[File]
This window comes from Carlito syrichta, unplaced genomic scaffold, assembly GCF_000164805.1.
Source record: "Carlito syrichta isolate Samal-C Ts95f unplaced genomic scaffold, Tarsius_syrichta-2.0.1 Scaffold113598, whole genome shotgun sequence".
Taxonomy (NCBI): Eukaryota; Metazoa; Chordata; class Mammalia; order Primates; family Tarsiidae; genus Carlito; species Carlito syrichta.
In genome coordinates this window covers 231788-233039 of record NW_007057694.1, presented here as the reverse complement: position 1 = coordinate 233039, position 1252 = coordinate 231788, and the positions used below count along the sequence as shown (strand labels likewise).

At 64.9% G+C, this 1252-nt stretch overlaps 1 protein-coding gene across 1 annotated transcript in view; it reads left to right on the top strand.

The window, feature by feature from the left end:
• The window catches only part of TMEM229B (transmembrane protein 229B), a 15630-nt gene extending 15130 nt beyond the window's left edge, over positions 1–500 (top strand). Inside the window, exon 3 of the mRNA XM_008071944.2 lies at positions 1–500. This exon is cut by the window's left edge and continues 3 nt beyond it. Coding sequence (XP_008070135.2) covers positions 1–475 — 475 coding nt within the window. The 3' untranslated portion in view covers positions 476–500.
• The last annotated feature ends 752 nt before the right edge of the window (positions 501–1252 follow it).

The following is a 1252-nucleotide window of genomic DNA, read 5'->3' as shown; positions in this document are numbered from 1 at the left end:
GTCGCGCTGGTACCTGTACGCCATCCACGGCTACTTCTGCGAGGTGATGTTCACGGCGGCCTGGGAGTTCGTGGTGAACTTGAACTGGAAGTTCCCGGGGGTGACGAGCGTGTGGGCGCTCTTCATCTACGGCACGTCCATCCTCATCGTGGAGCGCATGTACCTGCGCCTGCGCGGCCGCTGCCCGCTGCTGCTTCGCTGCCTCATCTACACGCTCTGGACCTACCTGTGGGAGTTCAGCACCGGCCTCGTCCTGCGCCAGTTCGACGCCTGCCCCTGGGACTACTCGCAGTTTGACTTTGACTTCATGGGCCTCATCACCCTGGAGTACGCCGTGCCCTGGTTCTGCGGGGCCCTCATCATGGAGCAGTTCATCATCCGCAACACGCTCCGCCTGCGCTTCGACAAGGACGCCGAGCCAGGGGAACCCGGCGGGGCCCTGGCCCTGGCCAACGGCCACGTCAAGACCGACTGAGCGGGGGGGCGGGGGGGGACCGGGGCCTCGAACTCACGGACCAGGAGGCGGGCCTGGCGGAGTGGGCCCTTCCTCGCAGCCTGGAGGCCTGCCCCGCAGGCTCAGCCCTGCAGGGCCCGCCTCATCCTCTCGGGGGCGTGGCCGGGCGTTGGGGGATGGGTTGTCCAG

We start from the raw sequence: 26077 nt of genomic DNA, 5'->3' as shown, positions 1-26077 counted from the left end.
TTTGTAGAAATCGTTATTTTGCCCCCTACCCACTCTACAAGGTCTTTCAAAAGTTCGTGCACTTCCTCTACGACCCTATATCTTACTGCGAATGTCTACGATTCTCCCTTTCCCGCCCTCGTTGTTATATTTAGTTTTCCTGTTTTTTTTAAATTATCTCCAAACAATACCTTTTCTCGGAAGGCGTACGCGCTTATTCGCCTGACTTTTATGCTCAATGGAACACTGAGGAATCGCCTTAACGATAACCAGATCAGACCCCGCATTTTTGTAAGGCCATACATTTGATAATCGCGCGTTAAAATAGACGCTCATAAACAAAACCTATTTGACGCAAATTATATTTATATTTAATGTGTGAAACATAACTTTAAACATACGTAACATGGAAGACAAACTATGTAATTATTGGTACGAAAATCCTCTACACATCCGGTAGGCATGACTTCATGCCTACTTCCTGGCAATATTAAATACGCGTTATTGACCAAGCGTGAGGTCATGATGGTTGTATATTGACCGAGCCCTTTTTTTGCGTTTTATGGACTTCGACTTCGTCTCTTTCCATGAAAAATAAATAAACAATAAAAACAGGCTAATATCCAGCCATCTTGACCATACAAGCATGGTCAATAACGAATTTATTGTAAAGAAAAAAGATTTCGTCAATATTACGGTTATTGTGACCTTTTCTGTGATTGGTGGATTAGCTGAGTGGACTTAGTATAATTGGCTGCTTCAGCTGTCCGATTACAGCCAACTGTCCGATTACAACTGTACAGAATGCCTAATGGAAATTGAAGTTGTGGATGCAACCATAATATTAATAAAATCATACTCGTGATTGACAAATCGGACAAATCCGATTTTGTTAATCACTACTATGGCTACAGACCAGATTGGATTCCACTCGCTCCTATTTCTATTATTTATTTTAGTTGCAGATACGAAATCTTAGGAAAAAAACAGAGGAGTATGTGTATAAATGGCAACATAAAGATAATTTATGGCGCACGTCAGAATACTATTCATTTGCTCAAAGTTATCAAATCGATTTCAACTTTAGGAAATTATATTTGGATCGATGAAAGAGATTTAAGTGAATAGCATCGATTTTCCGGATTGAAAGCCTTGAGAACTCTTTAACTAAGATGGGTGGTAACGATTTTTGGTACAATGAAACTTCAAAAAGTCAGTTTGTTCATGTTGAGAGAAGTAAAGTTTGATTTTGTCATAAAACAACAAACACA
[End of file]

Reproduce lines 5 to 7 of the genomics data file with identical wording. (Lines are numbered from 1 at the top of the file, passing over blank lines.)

At 64.9% G+C, this 1252-nt stretch overlaps 1 protein-coding gene across 1 annotated transcript in view; it reads left to right on the top strand.

The window, feature by feature from the left end:
• The window catches only part of TMEM229B (transmembrane protein 229B), a 15630-nt gene extending 15130 nt beyond the window's left edge, over positions 1–500 (top strand). Inside the window, exon 3 of the mRNA XM_008071944.2 lies at positions 1–500. This exon is cut by the window's left edge and continues 3 nt beyond it. Coding sequence (XP_008070135.2) covers positions 1–475 — 475 coding nt within the window. The 3' untranslated portion in view covers positions 476–500.